In the course of its opinion, the court, speaking through Judge Brockenbrough, enunciated the principles which control our decision here as follows:

"It frequently happens, however, that as the evidence of circumstances must be resorted to for the purpose of proving the commission of the particular offence charged, the proof of those circumstances involves the proof of other acts, either criminal or apparently innocent. In such cases, it is proper, that the chain of evidence should be unbroken. If one or more links of that chain consist of circumstances, which tend to prove that the prisoner has been guilty of other crimes than that charged, this is no reason why the court should exclude those circumstances. They are so intimately connected and blended with the main facts adduced in evidence, that they cannot be departed from with propriety; and there is no reason why the criminality of such intimate and connected circumstances, should exclude them, more than other facts apparently innocent. Thus, if a man be indicted for murder, and there be proof that the instrument of death was a pistol; proof, that that instrument belonged to another man, that it was taken from his house on the night preceding the murder, that the prisoner was there on that night, and that the pistol was seen in his possession on the day of the murder, just before the fatal act committed, is undoubtedly admissible, although it has the tendency to prove the prisoner guilty of a larceny. Such circumstances constitute a part of the transaction; and whether they are perfectly innocent in themselves, or involve guilt, makes no difference, as to their bearing on the main question which they are adduced to prove." 1 Leigh (28 Va.) 576-577.

The evidence against Kirkpatrick was all circumstantial. It was his associate Poole who robbed Thomas at the Belle Meade Motel. Prior to Kirkpatrick's arrest Thomas had no knowledge that defendant was involved in the robbery, or that he was the accomplice in the red car.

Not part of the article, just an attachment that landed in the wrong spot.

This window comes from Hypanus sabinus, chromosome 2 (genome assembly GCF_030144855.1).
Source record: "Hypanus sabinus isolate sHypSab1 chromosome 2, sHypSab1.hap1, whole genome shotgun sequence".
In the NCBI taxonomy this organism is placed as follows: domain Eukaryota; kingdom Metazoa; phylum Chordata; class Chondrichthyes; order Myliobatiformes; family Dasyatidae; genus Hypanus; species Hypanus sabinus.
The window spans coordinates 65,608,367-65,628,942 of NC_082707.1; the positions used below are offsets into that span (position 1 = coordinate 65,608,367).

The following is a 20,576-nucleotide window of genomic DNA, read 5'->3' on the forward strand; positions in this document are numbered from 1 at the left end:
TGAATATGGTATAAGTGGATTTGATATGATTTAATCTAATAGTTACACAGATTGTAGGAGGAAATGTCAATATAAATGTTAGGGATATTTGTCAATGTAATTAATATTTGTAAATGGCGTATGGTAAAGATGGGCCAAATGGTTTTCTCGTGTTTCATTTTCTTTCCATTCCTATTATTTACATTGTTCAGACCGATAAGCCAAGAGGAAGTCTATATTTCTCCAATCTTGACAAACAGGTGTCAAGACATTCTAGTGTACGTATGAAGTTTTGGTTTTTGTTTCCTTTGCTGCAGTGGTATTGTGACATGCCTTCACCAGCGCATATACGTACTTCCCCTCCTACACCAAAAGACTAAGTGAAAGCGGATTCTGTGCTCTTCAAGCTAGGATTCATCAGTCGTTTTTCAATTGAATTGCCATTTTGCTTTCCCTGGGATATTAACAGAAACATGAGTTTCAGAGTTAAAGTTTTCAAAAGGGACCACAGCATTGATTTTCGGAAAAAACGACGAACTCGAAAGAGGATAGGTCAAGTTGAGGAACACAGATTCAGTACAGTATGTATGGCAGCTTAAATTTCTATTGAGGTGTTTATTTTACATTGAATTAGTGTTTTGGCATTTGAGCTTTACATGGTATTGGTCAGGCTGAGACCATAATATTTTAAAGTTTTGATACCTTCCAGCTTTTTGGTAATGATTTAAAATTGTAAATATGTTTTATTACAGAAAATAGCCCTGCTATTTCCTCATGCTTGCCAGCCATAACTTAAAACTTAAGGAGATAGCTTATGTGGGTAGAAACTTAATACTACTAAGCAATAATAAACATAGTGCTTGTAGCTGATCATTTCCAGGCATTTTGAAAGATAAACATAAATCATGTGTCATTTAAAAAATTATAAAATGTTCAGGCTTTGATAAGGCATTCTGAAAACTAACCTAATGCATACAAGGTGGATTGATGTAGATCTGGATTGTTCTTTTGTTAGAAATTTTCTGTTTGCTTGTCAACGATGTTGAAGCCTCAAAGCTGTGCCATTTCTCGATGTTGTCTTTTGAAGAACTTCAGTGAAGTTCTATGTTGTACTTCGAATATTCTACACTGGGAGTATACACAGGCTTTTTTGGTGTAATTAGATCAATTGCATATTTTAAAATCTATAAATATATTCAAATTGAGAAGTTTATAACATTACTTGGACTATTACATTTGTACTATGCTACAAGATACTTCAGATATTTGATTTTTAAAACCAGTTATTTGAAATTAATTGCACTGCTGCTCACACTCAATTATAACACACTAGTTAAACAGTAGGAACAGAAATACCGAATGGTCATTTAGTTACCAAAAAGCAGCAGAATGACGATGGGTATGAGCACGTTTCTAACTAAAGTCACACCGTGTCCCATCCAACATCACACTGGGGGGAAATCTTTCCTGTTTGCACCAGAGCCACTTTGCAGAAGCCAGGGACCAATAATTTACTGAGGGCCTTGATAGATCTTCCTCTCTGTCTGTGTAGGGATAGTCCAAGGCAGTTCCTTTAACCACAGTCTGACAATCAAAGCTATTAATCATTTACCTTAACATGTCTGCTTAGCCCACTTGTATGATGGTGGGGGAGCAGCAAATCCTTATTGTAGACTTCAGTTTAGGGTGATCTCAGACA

When questioned by the officers, Kirkpatrick denied any knowledge of Poole. It was therefore crucial to the Commonwealth's case that the relationship and connection between Poole and Kirkpatrick be shown and that the association and actions of these two men throughout the hours that immediately preceded the robbery be shown in evidence. What occurred in Clarksville was a part, a prelude and preliminary to what happened in Harrisonburg. The ownership and identification of the car, gun and suitcase were pertinent to the Commonwealth's case. The Commonwealth properly sought to establish that these items were linked to Kirkpatrick and Clarksville, Virginia, and not to Poole and Los Angeles, California.

To show the intimacy and connection between Poole and Kirkpatrick, the father of the accused was called as a witness to establish that on the night preceding the robbery Poole showed up in Clarksville as a friend of his son. This destroyed the truthfulness of defendant's statement to the officers that he did not know Poole. When the two men were apprehended after the robbery of $93 from the Belle Meade Motel, they had a total of $92.43 between them, this being the amount left from any money they had and the proceeds of the robbery after paying for the motel room and for gas and expenses incident to the trip from Clarksville to Harrisonburg. The fact that none of this money was supplied Kirkpatrick by his father was admissible in accounting for the amount taken in the robbery and the amount found on them.